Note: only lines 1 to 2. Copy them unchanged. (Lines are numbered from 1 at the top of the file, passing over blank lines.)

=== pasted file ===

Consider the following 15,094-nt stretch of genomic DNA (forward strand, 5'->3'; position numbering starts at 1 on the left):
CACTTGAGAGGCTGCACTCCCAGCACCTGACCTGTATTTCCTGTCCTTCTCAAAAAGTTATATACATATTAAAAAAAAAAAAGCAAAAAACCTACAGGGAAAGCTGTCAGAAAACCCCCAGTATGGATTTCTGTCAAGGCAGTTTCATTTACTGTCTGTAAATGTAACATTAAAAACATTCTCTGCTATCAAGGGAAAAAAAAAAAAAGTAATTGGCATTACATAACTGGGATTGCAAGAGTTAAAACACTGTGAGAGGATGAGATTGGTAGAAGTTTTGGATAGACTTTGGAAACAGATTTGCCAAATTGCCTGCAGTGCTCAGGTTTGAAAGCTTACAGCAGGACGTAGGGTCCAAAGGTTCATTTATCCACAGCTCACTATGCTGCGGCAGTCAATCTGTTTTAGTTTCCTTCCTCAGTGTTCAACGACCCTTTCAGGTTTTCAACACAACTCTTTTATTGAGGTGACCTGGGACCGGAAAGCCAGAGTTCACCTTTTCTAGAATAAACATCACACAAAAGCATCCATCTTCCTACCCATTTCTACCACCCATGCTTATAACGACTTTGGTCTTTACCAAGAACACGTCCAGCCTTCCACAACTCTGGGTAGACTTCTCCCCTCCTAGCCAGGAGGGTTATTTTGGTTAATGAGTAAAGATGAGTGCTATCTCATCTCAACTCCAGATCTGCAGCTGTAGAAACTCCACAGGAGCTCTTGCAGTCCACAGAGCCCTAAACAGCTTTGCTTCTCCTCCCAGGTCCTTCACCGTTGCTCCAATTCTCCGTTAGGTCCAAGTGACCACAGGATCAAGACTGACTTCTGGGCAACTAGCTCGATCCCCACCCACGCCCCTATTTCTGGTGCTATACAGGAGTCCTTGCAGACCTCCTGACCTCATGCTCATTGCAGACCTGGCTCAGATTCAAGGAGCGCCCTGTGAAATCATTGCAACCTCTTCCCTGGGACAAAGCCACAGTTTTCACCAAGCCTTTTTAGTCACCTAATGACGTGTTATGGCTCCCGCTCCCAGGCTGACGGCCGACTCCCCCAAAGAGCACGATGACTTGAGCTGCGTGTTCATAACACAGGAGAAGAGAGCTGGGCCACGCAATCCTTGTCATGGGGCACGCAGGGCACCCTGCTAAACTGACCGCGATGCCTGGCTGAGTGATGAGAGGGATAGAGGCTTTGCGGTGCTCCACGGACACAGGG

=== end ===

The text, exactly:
Consider the following 15,094-nt stretch of genomic DNA (forward strand, 5'->3'; position numbering starts at 1 on the left):
CACTTGAGAGGCTGCACTCCCAGCACCTGACCTGTATTTCCTGTCCTTCTCAAAAAGTTATATACATATTAAAAAAAAAAAAGCAAAAAACCTACAGGGAAAGCTGTCAGAAAACCCCCAGTATGGATTTCTGTCAAGGCAGTTTCATTTACTGTCTGTAAATGTAACATTAAAAACATTCTCTGCTATCAAGGGAAAAAAAAAAAAAGTAATTGGCATTACATAACTGGGATTGCAAGAGTTAAAACACTGTGAGAGGATGAGATTGGTAGAAGTTTTGGATAGACTTTGGAAACAGATTTGCCAAATTGCCTGCAGTGCTCAGGTTTGAAAGCTTACAGCAGGACGTAGGGTCCAAAGGTTCATTTATCCACAGCTCACTATGCTGCGGCAGTCAATCTGTTTTAGTTTCCTTCCTCAGTGTTCAACGACCCTTTCAGGTTTTCAACACAACTCTTTTATTGAGGTGACCTGGGACCGGAAAGCCAGAGTTCACCTTTTCTAGAATAAACATCACACAAAAGCATCCATCTTCCTACCCATTTCTACCACCCATGCTTATAACGACTTTGGTCTTTACCAAGAACACGTCCAGCCTTCCACAACTCTGGGTAGACTTCTCCCCTCCTAGCCAGGAGGGTTATTTTGGTTAATGAGTAAAGATGAGTGCTATCTCATCTCAACTCCAGATCTGCAGCTGTAGAAACTCCACAGGAGCTCTTGCAGTCCACAGAGCCCTAAACAGCTTTGCTTCTCCTCCCAGGTCCTTCACCGTTGCTCCAATTCTCCGTTAGGTCCAAGTGACCACAGGATCAAGACTGACTTCTGGGCAACTAGCTCGATCCCCACCCACGCCCCTATTTCTGGTGCTATACAGGAGTCCTTGCAGACCTCCTGACCTCATGCTCATTGCAGACCTGGCTCAGATTCAAGGAGCGCCCTGTGAAATCATTGCAACCTCTTCCCTGGGACAAAGCCACAGTTTTCACCAAGCCTTTTTAGTCACCTAATGACGTGTTATGGCTCCCGCTCCCAGGCTGACGGCCGACTCCCCCAAAGAGCACGATGACTTGAGCTGCGTGTTCATAACACAGGAGAAGAGAGCTGGGCCACGCAATCCTTGTCATGGGGCACGCAGGGCACCCTGCTAAACTGACCGCGATGCCTGGCTGAGTGATGAGAGGGATAGAGGCTTTGCGGTGCTCCACGGACACAGGG